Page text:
Powhatan wanted to be a greater distance from the colonists, and towards the end of January of 1609. He moved his residence near Orapaks which was located on the upper reaches of the Chicahominy River, some fifty miles away from Jamestown.

In the spring of 1612 ? Capt. Samuel Argall, who was trading for corn along the river, learned that Pocahontas was nearby. Somehow he talked the natives he was trading with to invite her to dinner with him aboard his ship. Argall then took PocahonTas to Jamestown and held her as a hostage, at first to ransom the eight English men, plus many swords, and other tools her father had captured. Relations between Powhatan and the Virginians had become strained and Argall also hoped to use PocahonTas as a shield to prevent her father from burning Jamestown down and to negotiate a peace. (This date is in ? due to the fact that according to the True Story, she was held as a hostage for three years by the English)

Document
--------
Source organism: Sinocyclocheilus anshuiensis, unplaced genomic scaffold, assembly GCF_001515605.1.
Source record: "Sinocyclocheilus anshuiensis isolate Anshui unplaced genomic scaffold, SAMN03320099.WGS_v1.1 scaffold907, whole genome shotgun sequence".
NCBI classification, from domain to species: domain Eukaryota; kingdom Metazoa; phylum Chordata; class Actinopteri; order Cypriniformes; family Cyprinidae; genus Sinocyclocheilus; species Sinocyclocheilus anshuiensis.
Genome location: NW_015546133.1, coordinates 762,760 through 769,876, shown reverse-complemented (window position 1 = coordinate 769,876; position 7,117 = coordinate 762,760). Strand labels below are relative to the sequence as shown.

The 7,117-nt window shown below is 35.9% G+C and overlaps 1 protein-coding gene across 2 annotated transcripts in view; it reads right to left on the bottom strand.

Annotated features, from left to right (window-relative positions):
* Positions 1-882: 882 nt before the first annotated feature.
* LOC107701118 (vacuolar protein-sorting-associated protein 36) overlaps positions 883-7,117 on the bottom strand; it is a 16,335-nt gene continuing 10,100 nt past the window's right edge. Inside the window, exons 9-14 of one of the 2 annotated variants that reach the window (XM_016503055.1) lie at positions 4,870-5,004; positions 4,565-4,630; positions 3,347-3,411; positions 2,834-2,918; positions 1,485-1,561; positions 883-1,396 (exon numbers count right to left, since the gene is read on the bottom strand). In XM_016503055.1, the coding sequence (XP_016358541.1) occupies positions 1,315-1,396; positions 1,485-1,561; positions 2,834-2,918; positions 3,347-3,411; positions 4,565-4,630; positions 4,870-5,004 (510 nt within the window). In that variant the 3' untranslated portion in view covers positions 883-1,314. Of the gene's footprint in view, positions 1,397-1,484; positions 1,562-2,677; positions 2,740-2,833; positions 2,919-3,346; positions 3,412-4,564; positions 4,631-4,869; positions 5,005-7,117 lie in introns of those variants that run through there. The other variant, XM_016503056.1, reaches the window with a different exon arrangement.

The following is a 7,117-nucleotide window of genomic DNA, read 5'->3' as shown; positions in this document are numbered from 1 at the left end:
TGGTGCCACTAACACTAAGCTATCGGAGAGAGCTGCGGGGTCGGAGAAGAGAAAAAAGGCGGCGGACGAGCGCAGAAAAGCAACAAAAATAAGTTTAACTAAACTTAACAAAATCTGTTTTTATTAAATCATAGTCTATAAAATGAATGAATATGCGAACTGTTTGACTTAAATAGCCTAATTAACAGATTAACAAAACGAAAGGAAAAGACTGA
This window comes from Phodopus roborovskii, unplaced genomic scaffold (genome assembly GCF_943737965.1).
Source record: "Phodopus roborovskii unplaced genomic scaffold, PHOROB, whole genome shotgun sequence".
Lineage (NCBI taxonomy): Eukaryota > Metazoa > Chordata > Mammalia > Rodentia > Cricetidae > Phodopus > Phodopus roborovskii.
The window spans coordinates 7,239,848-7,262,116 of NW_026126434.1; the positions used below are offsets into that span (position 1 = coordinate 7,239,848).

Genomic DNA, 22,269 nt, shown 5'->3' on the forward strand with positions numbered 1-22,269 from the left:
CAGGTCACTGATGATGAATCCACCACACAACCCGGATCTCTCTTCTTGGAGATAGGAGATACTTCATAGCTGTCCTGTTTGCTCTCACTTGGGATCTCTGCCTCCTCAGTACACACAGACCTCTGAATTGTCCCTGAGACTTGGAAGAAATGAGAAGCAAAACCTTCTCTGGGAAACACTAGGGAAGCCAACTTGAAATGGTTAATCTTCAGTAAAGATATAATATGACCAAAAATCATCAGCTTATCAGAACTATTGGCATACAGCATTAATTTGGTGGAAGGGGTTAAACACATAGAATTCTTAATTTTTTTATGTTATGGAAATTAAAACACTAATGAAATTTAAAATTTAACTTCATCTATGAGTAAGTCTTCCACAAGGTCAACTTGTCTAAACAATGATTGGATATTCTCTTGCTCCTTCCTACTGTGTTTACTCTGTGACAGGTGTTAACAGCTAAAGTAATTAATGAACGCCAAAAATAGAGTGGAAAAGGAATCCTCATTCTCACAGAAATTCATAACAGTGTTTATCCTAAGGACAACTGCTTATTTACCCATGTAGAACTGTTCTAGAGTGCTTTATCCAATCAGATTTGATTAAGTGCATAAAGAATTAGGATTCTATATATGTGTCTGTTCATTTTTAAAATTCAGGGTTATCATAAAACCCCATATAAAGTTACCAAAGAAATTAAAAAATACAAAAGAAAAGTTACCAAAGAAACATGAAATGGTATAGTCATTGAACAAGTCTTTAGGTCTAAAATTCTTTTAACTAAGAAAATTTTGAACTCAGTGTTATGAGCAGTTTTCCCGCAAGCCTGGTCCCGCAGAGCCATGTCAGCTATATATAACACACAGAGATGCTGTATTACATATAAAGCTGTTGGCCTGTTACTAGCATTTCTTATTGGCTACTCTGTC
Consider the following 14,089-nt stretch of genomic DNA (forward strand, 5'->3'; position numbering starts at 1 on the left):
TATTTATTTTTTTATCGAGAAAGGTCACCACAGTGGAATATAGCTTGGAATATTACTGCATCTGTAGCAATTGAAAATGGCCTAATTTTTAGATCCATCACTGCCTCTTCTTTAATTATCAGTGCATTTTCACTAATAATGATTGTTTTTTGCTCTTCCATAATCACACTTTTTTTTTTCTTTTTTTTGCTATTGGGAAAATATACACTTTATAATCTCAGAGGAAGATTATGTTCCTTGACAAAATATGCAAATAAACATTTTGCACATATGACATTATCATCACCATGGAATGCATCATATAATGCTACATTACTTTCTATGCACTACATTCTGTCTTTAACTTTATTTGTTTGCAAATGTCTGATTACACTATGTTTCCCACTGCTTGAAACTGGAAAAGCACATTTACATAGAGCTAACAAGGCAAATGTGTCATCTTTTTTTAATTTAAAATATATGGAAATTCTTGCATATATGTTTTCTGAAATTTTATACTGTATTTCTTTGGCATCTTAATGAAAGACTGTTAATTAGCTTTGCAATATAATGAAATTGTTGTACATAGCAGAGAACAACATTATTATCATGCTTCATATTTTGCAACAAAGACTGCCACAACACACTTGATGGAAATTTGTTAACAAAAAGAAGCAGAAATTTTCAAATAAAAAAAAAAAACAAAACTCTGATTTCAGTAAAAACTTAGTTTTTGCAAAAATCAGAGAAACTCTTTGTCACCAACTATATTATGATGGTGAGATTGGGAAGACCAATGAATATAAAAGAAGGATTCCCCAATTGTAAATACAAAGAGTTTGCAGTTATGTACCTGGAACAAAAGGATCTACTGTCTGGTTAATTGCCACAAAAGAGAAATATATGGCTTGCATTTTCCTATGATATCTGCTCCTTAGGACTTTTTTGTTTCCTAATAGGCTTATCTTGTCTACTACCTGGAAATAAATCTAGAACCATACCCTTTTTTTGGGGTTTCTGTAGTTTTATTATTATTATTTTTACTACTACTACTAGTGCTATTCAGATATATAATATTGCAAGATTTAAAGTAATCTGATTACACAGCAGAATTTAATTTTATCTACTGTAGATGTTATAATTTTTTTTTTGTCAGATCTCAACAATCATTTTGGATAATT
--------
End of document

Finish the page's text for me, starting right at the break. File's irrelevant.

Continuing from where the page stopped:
She met John Rolfe who fell in love, and asked permission to marry her. Governor Thomas Daile readily agreed as he felt it would benefit Jamestown and the colony. Her father was also pleased with the proposal and news of his daughter’s wedding. Powhatan sent her uncle; Opachisco to give her away as his deputy in the church and to see the marriage blessed. Two of Matoaka’s brothers also attended the wedding.. .John Rolfe was the first gentlemen to plant tobacco in Virginia and was well respected among the colonist. Pocahontas Christian name was; Rebbeca and she was married to John Rolfe in the Anglican Church in Jamestown on 5 April 1614. Powhatan also gave the newlyweds property that included a small brick house.. Today, Fort Smith is in Surry CounTy, just across the James River and was used as a home or cottage by Pocahontas and John Rolfe when they were first married. Capt. Smith had built the small fort and used it as a military outpost in the expansion of the colony.